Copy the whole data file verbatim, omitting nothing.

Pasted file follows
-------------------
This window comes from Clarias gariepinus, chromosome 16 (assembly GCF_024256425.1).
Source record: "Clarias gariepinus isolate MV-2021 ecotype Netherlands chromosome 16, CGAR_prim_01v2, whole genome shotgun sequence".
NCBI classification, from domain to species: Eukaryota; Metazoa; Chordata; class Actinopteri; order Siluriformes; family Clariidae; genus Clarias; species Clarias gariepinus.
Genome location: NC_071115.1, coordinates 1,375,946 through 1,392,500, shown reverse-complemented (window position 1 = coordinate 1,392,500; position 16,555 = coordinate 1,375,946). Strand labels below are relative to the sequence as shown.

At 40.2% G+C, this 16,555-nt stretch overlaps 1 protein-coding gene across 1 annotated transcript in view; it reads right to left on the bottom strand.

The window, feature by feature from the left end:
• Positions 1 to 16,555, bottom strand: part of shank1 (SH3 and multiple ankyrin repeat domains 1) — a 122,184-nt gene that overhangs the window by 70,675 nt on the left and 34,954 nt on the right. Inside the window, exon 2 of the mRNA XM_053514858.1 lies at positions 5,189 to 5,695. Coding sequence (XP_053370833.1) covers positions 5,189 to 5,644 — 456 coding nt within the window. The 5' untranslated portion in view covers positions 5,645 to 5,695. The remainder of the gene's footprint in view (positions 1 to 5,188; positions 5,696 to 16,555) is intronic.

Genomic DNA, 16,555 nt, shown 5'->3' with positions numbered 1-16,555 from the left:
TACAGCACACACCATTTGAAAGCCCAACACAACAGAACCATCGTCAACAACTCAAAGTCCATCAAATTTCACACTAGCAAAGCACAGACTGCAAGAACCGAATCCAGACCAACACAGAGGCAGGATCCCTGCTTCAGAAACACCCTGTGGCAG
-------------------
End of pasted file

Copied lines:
This window comes from Clarias gariepinus, chromosome 16 (assembly GCF_024256425.1).
Source record: "Clarias gariepinus isolate MV-2021 ecotype Netherlands chromosome 16, CGAR_prim_01v2, whole genome shotgun sequence".
NCBI classification, from domain to species: Eukaryota; Metazoa; Chordata; class Actinopteri; order Siluriformes; family Clariidae; genus Clarias; species Clarias gariepinus.
Genome location: NC_071115.1, coordinates 1,375,946 through 1,392,500, shown reverse-complemented (window position 1 = coordinate 1,392,500; position 16,555 = coordinate 1,375,946). Strand labels below are relative to the sequence as shown.

At 40.2% G+C, this 16,555-nt stretch overlaps 1 protein-coding gene across 1 annotated transcript in view; it reads right to left on the bottom strand.

The window, feature by feature from the left end:
• Positions 1 to 16,555, bottom strand: part of shank1 (SH3 and multiple ankyrin repeat domains 1) — a 122,184-nt gene that overhangs the window by 70,675 nt on the left and 34,954 nt on the right. Inside the window, exon 2 of the mRNA XM_053514858.1 lies at positions 5,189 to 5,695. Coding sequence (XP_053370833.1) covers positions 5,189 to 5,644 — 456 coding nt within the window. The 5' untranslated portion in view covers positions 5,645 to 5,695. The remainder of the gene's footprint in view (positions 1 to 5,188; positions 5,696 to 16,555) is intronic.

Genomic DNA, 16,555 nt, shown 5'->3' with positions numbered 1-16,555 from the left:
TACAGCACACACCATTTGAAAGCCCAACACAACAGAACCATCGTCAACAACTCAAAGTCCATCAAATTTCACACTAGCAAAGCACAGACTGCAAGAACCGAATCCAGACCAACACAGAGGCAGGATCCCTGCTTCAGAAACACCCTGTGGCAG